• Apps

    by Published on 07-18-2019 01:30 PM
    1. Categories:
    2. Apps

    You may have noticed that your social media friends and/or favourite celebs have suddenly aged a few decades... it's all thanks to FaceApp. Available for Android and iOS, it uses "advanced neural portrait editing technology" to, among other things, make you look older or younger.

    What makes FaceApp different from other photo editing apps is that it's suddenly made us aware of privacy issues that come with sharing our likeness on the Internet.

    First, there's the app's terms of service:

    “You grant FaceApp a perpetual, irrevocable, nonexclusive, royalty-free, worldwide, fully-paid, transferable sub-licensable license to use, reproduce, modify, adapt, publish, translate, create derivative works from, distribute, publicly perform and display your User Content and any name, username or likeness provided in connection with your User Content in all media formats and channels now known or later developed, without compensation to you.”
    I've bolded the word "non-exclusive" for a reason; you still own your photos that you upload to FaceApp, just as you do with Facebook, Twitter and any other photo sharing service on the Internet. It would be great if FaceApp could work its magic locally on your device, but it doesn't. So it's not entirely unreasonable for them to require a non-exclusive license to upload your content to their servers—or, more likely, a CDN that they pay for but don't directly control. The rest looks to me like the standard legalese you'd find in the EULA for any social media network.

    Perhaps alarm bells are ringing louder than usual due to the unfortunate coincidence that the creators of FaceApp are based in St. Petersburg. So while all the clickbaity headlines like: "Russia now owns your face!" are technically true, in practical terms it's no less of an issue than for a Russian Snapchat user to upload their selfie to that American owned and run service (for example).

    If you're asking me for advice I personally would leave such narcissistic behaviour to celebrities, but in this age of influencers I suppose that we're all celebrities to a degree. So in the spirit of sharing and community here's a FaceApp of myself:

    What a time to be alive!

    Links: Fast Company via Vox

    Andrew Currie has been blogging about mobile phones since 2001, smartphones (depending on how you define them) since 2002 and smartwatches since 2014.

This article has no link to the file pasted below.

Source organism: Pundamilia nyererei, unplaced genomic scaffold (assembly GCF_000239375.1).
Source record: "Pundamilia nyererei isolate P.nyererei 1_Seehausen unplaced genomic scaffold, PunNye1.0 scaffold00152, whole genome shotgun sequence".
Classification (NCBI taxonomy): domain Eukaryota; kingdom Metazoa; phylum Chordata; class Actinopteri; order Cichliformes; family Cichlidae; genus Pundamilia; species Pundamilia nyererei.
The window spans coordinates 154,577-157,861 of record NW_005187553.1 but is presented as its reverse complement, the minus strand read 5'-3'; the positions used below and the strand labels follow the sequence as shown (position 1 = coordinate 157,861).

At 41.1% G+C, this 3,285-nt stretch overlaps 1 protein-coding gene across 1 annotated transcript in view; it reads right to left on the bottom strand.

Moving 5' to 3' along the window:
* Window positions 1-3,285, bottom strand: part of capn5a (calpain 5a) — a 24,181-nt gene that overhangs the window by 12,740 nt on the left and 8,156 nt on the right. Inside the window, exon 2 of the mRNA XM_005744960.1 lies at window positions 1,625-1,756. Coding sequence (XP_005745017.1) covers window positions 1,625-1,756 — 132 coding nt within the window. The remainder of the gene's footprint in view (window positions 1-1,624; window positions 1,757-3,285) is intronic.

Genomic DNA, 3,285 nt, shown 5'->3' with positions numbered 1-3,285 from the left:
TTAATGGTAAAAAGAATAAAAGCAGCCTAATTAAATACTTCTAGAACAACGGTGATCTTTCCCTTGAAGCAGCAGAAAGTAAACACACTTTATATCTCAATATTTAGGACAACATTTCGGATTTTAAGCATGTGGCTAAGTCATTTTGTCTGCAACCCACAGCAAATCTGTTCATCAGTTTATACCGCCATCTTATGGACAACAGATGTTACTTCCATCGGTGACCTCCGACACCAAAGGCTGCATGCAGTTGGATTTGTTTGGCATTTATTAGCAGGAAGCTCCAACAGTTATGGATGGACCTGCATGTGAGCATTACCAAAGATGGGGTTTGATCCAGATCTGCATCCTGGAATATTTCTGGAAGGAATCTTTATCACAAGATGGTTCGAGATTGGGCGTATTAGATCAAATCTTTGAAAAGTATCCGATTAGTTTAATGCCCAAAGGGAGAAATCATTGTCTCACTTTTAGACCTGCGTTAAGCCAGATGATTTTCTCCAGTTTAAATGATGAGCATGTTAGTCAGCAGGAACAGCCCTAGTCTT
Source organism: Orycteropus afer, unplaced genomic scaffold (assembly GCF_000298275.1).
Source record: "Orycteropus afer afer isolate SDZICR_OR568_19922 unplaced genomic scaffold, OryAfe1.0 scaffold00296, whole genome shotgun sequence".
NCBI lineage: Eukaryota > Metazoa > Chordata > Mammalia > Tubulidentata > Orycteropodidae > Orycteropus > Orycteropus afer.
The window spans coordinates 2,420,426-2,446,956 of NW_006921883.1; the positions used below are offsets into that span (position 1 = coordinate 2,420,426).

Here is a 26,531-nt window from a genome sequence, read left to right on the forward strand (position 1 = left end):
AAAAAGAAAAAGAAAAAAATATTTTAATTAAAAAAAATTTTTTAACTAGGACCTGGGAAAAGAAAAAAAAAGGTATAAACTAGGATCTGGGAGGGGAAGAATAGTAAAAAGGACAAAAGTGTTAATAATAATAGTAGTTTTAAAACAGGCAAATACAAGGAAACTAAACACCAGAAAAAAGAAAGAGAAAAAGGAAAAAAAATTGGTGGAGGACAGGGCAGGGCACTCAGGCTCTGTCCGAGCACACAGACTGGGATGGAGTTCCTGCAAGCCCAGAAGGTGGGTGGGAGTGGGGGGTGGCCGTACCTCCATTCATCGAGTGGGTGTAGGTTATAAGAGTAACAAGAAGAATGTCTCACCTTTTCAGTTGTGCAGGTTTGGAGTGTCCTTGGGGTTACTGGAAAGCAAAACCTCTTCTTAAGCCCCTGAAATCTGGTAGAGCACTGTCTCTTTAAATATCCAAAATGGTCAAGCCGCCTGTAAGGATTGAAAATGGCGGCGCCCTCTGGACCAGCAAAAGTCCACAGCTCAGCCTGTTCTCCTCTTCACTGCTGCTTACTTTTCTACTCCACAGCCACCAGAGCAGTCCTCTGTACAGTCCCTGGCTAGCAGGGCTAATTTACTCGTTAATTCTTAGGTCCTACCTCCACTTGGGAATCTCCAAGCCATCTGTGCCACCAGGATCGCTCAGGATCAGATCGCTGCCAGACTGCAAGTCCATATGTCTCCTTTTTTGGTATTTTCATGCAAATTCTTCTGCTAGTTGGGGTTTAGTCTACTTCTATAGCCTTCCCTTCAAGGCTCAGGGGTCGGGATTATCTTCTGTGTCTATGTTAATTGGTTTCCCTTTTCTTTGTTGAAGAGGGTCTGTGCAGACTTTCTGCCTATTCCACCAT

by Published on 07-15-2019 02:10 PM
    1. Categories:
    2. Apps

    As per the email above, Google is breaking one of Android's most useful utilities. I've been using SMS Backup+ for almost as long as I've been using Android. It's not the only way to back up your text messages (and phone call history), but up until today it was arguably the most useful—users have been able to send their SMS history to Gmail (and their phone calls to Calendar) for easy searches of your communications history through these two Google products.

    As of July 15th existing hooks may or may not continue to work, but one thing is clear: as soon as I upgrade to a new phone and try to reconnect the app to Gmail I'll be locked out.

    Here's a message from the developer on GitHub:

    Hello everyone. I'm sorry about this situation, SMS Backup+ will no longer have access to Gmail, mainly because it's not an email reading app. I applied for an exception but it was declined, as expected [...] Unfortunately the Android platform is getting more and more closed. I'm not sure what to do at this point, either remove the app from the store or release a new version which removes the automatic account setup, since that is broken / will be broken soon.
    Ars Technica reports that this isn't the only app that's going to suffer from Google's new "protections"; SwiftKey will also be blocked from using Gmail to better predict text input—a move which will obviously benefit the first-party alternative from Mountain View.

    Links: Ars Technica, GitHub

    Andrew Currie has been blogging about mobile phones since 2001, smartphones (depending on how you define them) since 2002 and smartwatches since 2014.